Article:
Oxidative stress can lead to chronic conditions such as neurodegenerative and cardiovascular diseases, as well as acute conditions such as multi-organ dysfunction in sepsis. One source of endogenous reactive oxygen species is superoxide from the mitochondrial electron transport chain. Manganese superoxide dismutase (MnSOD) catalyzes the dismutation of superoxide; hence is critical in maintaining the normal function of mitochondria. Many disease conditions have documented inactivation of MnSOD; however, the precise mechanisms are not clear.
This project focuses on the effect of renal MnSOD knockdown has on renal and mitochondrial function. We hypothesize that knockdown of MnSOD causes increased superoxide production, and its downstream ROS leading to deleterious effects on the mitochondria and renal function. The overall goal is to improve our understanding of the sequence of molecular events following MnSOD knockdown.
Using Cre-Lox recombination technology, we generated kidney-specific MnSOD deficient mice with low expression and activity of MnSOD, as well as a significant increase in oxidative stress within the kidney. Surprisingly, the MnSOD knockout mice exhibited normal renal function and life span. Further studies identified increased markers of mitochondrial biogenesis in the distal nephrons of the knockout mice which could account for the lack of renal damage.
In an in vitro cell model using siRNA-mediated MnSOD knockdown, we confirmed that loss of MnSOD induced functional mitochondrial biogenesis as evidenced by increased peroxisome proliferator-activated receptor gamma coactivator 1-alpha (PGC1á) expression, mitochondrial DNA, oxygen consumption rate, and ATP production. Further mechanistic studies demonstrated that the mitochondrial biogenesis following MnSOD knockdown is mediated by peroxynitrite in normal rat kidney cells.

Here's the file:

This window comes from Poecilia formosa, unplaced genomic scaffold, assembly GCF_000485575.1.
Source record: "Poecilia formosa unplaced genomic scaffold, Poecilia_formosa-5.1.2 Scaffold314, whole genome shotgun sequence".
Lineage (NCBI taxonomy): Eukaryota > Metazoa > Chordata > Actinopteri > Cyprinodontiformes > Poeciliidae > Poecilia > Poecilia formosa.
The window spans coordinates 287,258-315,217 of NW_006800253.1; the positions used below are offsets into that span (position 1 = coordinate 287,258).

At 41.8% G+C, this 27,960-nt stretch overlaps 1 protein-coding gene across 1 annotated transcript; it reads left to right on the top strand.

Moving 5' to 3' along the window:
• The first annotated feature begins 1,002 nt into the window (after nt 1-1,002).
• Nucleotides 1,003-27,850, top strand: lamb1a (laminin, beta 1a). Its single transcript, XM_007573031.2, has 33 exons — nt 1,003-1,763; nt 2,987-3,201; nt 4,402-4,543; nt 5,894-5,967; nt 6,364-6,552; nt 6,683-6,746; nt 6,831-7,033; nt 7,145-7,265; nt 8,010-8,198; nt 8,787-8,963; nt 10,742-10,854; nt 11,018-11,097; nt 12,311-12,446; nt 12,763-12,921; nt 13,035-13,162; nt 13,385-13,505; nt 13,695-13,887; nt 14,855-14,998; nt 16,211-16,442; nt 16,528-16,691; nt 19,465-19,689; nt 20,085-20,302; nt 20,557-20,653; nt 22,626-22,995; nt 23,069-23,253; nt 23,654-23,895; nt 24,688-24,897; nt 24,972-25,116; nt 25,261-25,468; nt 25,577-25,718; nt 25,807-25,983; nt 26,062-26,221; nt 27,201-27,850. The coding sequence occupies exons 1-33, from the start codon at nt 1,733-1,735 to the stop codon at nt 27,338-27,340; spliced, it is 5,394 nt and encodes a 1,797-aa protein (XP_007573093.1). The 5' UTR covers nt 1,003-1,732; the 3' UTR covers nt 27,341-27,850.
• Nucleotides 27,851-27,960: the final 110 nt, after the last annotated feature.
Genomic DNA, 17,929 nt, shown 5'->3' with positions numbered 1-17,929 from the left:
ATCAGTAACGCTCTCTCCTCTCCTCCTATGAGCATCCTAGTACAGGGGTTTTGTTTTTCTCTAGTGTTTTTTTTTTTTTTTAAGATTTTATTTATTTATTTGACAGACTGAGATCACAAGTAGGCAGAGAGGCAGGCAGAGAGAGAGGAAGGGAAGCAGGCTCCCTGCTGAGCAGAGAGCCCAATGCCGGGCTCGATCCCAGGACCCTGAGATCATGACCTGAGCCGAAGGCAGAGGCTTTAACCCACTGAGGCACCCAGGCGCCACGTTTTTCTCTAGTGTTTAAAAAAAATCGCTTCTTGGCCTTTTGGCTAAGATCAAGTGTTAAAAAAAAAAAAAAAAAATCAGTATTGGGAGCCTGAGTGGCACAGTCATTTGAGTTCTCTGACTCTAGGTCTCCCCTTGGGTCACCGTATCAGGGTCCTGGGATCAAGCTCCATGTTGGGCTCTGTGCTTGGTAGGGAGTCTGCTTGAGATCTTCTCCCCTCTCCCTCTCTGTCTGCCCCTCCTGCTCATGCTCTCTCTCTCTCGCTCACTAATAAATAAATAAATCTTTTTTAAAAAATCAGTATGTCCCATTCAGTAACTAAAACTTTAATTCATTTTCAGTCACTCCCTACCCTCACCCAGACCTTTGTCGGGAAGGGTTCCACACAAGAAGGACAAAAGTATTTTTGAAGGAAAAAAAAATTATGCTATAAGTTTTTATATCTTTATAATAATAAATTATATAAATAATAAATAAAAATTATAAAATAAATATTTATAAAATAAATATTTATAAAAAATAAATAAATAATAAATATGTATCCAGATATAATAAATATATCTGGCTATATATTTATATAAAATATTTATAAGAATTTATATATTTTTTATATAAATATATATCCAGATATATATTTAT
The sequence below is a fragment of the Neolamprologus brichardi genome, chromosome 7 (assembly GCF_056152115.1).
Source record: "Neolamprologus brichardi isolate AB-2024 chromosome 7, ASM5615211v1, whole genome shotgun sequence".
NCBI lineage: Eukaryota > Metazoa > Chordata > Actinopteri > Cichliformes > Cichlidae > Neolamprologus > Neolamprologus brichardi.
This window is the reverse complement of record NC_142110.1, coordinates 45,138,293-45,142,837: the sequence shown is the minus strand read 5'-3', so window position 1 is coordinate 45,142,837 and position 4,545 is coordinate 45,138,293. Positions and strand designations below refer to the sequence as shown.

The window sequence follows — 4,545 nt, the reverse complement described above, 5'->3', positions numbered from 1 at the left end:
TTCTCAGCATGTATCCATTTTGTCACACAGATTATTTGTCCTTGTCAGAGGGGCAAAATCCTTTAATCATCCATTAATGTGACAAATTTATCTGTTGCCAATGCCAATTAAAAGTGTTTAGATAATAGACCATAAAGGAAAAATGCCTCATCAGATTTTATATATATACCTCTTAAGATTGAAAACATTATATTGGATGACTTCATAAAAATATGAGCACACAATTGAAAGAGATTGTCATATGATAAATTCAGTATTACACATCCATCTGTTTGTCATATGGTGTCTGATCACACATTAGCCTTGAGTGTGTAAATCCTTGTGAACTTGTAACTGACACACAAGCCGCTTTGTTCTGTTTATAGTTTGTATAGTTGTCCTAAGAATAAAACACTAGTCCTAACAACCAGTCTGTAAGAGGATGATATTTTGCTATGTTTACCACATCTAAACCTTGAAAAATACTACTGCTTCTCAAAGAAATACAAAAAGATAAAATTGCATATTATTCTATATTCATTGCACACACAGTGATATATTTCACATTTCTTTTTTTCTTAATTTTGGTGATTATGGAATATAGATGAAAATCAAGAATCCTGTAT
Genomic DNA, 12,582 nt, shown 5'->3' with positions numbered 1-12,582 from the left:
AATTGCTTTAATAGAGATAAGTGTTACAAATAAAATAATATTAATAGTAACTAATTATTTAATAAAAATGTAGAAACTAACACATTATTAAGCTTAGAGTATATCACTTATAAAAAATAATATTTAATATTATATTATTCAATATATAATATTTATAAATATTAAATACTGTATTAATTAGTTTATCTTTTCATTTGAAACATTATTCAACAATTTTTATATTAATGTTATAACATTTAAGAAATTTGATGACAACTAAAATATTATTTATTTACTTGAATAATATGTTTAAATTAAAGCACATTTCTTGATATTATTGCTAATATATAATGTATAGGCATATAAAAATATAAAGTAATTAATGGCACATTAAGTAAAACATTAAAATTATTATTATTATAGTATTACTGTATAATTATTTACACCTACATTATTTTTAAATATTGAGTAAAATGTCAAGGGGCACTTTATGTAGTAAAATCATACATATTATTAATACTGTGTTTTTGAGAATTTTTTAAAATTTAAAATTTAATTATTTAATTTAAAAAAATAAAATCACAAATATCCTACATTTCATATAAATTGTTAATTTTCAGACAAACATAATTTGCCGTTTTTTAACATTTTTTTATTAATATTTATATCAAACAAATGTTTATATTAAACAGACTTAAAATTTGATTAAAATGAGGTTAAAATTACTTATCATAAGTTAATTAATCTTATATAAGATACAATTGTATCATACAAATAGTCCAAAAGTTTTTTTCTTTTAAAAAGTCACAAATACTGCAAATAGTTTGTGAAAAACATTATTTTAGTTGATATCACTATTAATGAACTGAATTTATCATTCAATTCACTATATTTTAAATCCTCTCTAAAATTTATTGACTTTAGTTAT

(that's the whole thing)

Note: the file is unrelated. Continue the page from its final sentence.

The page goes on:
These findings were tested in sepsis-induced acute kidney injury, because it is associated with oxidative stress, MnSOD inactivation, and mitochondrial dysfunction. In a cecal ligation and puncture (CLP) murine model of sepsis, we measured a significant loss of mitochondrial DNA copy number and integrity, as well as reduced expression of PGC1α and mitochondrial protein. A mitochondria-targeted antioxidant protected the mitochondrial biogenesis and restored the measured markers to sham level. We conclude that sepsis causes disrupted biogenesis, and strategies designed to maintain peroxynitrite at low levels could lead to the restoration of biogenesis.
|Advisor:||MacMillan-Crow, Lee Ann|
|Commitee:||Aykin-Burns, Nukhet, Hinson, Jack A., Mayeux, Philip R., Rusch, Nancy J.|
|School:||University of Arkansas for Medical Sciences|
|School Location:||United States -- Arkansas|
|Source:||DAI-B 75/09(E), Dissertation Abstracts International|
|Subjects:||Toxicology, Surgery, Pharmacology|
|Keywords:||Manganese superoxide dismutase, Mitochondrial DNA, Mitochondrial biogenesis, Oxidative stress|
Copyright in each Dissertation and Thesis is retained by the author. All Rights Reserved
The supplemental file or files you are about to download were provided to ProQuest by the author as part of a
dissertation or thesis. The supplemental files are provided "AS IS" without warranty. ProQuest is not responsible for the
content, format or impact on the supplemental file(s) on our system. in some cases, the file type may be unknown or
may be a .exe file. We recommend caution as you open such files.
Copyright of the original materials contained in the supplemental file is retained by the author and your access to the
supplemental files is subject to the ProQuest Terms and Conditions of use.
Depending on the size of the file(s) you are downloading, the system may take some time to download them. Please be